Fig.7 is the DC-91's linearity, which is among the best we've measured. Even at the low level of –100dB, the linearity error is a tiny fraction of a dB. Moreover, the positive linearity error below –100dB, due to the inevitable rise in noise, is very low, indicating that the DC-91 should be quiet indeed.

Fig.7 Accuphase DC-91, departure from linearity (right channel dashed, 2dB/vertical div.).

The DC-91's reproduction of a 1kHz, –90dB undithered waveform with a 16-bit input signal is shown in fig.8. The waveshape is excellent, with even step size between the three digital steps at this input level. Unusually, turning the DC-91's dither on and off had no effect on the waveform's shape. Increasing the signal generator's word length to 24-bit produced the waveform of fig.9. Note the much smaller quantization step size, and how much more like a sinewave the signal appears.

Fig.8 Accuphase DC-91, waveform of undithered 1kHz sinewave at –90.31dBFS, 16-bit input word length.

Fig.9 Accuphase DC-91, waveform of undithered 1kHz sinewave at –90.31dBFS, 24-bit input word length.

As expected from the DC-91's superb linearity, its noise-modulation performance was excellent (fig.10). The traces are very tightly grouped, indicating that the noise floor doesn't change with input level. Noise-modulation plots don't get any better than this. For contrast, look at the Sumo Theorem II's noise-modulation plot elsewhere in this issue.

Fig.10 Accuphase DC-91, noise modulation, –60 to –100dBFS (10dB/vertical div.).

Finally, fig.11 is an FFT-derived spectrum of the DC-91's intermodulation when decoding a full-scale mix of 19kHz and 20kHz tones. The 1kHz difference component (20kHz minus 19kHz) reaches –90dB, but there are no other significant IMD components.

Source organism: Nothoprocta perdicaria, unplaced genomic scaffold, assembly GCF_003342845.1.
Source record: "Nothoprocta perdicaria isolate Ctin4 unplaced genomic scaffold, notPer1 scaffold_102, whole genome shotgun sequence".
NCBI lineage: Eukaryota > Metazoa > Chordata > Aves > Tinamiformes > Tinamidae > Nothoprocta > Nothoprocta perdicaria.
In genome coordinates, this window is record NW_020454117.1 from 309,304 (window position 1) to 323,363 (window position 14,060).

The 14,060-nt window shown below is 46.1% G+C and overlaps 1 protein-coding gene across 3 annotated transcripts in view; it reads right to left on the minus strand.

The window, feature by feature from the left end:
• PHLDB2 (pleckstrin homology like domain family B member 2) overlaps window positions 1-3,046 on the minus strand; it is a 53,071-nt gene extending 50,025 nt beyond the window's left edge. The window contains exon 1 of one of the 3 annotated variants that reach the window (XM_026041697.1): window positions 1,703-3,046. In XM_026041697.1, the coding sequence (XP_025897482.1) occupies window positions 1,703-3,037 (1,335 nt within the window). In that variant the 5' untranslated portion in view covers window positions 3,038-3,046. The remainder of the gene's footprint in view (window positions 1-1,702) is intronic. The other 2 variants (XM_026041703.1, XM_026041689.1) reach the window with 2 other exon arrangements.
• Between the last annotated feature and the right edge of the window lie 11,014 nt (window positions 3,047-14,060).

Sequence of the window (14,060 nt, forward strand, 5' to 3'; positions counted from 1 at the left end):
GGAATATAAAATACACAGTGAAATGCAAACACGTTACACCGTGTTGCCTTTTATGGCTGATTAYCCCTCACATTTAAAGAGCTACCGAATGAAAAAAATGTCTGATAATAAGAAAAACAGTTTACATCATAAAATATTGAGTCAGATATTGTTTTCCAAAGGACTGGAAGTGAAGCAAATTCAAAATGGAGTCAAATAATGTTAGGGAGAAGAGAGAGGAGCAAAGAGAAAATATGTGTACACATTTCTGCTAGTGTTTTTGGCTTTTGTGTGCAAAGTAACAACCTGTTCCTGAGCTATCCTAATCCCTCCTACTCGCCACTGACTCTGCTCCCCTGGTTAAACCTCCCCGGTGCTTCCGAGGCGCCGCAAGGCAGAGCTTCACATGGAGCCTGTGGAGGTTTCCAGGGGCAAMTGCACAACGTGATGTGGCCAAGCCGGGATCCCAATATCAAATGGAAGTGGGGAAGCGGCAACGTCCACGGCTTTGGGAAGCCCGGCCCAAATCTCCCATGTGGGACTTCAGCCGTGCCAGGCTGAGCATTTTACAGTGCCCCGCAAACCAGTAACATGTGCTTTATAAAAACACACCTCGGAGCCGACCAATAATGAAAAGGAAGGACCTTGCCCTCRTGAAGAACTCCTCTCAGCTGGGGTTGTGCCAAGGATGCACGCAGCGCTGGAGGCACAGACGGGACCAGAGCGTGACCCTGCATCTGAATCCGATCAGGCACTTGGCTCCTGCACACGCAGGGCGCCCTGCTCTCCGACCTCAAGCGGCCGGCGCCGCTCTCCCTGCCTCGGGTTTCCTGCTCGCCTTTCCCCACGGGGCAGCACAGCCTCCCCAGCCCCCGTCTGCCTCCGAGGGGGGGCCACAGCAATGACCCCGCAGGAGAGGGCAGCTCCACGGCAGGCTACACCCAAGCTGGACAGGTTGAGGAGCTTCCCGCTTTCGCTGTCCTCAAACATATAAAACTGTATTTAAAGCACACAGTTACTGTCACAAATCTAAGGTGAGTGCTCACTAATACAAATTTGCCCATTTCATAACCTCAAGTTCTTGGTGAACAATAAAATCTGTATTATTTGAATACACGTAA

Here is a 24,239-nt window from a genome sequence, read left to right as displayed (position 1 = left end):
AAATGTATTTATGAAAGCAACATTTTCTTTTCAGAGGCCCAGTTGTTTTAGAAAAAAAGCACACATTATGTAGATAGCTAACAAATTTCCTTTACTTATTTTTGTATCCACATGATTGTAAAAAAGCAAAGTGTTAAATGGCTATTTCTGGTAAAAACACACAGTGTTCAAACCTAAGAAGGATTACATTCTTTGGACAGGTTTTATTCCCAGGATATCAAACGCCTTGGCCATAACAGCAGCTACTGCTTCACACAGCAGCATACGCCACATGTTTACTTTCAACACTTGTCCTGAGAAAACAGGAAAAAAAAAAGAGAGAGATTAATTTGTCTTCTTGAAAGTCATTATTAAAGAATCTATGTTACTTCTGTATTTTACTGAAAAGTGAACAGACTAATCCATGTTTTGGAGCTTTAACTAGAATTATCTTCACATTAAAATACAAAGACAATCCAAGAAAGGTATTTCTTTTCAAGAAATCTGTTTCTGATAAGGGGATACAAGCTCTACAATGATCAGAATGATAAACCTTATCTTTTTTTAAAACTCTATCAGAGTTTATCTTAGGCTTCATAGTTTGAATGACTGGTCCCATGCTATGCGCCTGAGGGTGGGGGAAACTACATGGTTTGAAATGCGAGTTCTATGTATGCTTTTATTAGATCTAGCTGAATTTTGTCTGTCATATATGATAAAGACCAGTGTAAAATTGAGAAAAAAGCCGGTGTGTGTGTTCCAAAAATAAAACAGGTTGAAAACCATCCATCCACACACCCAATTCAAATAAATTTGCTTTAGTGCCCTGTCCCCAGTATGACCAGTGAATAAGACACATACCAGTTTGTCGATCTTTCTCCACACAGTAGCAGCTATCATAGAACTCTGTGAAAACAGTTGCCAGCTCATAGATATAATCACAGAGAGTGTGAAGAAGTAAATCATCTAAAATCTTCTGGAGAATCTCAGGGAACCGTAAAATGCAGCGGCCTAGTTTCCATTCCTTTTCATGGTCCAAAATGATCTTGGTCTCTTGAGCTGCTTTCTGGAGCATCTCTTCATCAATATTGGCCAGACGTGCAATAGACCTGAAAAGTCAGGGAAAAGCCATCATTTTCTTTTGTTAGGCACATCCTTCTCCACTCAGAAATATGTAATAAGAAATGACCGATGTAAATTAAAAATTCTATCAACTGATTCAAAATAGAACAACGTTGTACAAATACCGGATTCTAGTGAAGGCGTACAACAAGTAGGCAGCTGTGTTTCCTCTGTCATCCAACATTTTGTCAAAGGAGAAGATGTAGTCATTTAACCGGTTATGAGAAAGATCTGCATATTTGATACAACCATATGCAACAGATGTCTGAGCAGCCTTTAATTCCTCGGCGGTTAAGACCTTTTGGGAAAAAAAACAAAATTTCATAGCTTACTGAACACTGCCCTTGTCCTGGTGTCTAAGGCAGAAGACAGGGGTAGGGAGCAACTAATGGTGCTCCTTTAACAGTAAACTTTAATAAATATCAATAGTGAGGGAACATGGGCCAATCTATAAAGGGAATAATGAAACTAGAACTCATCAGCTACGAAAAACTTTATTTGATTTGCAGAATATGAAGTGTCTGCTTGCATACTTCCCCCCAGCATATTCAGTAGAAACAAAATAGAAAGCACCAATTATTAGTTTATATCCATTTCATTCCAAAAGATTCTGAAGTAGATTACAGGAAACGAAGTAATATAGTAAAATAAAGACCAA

Fig.11 Accuphase DC-91, HF intermodulation spectrum, DC–22kHz, 19+20kHz at 0dBFS (linear frequency scale, 20dB/vertical div.).

I was unable to measure the DC-91's jitter: the circuit boards are all mounted vertically inside a card cage and attached to a motherboard.

Overall, the Accuphase DC-91 had textbook technical performance: low noise, superb linearity, and excellent channel separation.—Robert Harley

Accuphase Laboratory, Inc.
US distributor: Axiss Distribution, Inc.
17800 S. Main St., Suite 109
Gardena, CA 90248
(310) 329-0187

volvic's picture

Always wanted one but did not want to dish out that kind of cash, but simply as a trophy piece, but that is what my YBA CD1a is these days so pointless considering how far computer audio has come. Still absolutely beautiful gear.

JUNO-106's picture

Yes, computer audio has come a long way but sometimes it's nice to turn off all the screens and slip in a disc!

volvic's picture

Over two years now and still haven't finished importing those 5000 Cd's to the HD. Sometimes putting in a disc and pressing play is quite relaxing.

Osgood Crinkly III's picture

Am so fed up with hi-end. My Mark Levinson/Proceed CD transport died, while my ultra cheap Phillips CD player, which is just as old (older than the above Accuphase), is still going strong. Am replacing the Proceed not with another hi-end piece of junk, but with a cheap TEAC. It not only features a 24 bit/192 kHz Burr Brown processor, which I know is excellent in my TEAC DS-H01 docking station, but has a USB port for docking Apple & other products or a USB stick (the unit plays all forms of MP3 and can transfer files to an external USB memory device).

Allen Fant's picture

Beautiful for sure. The real question is this- does Accuphase still service these "vintage" spinners?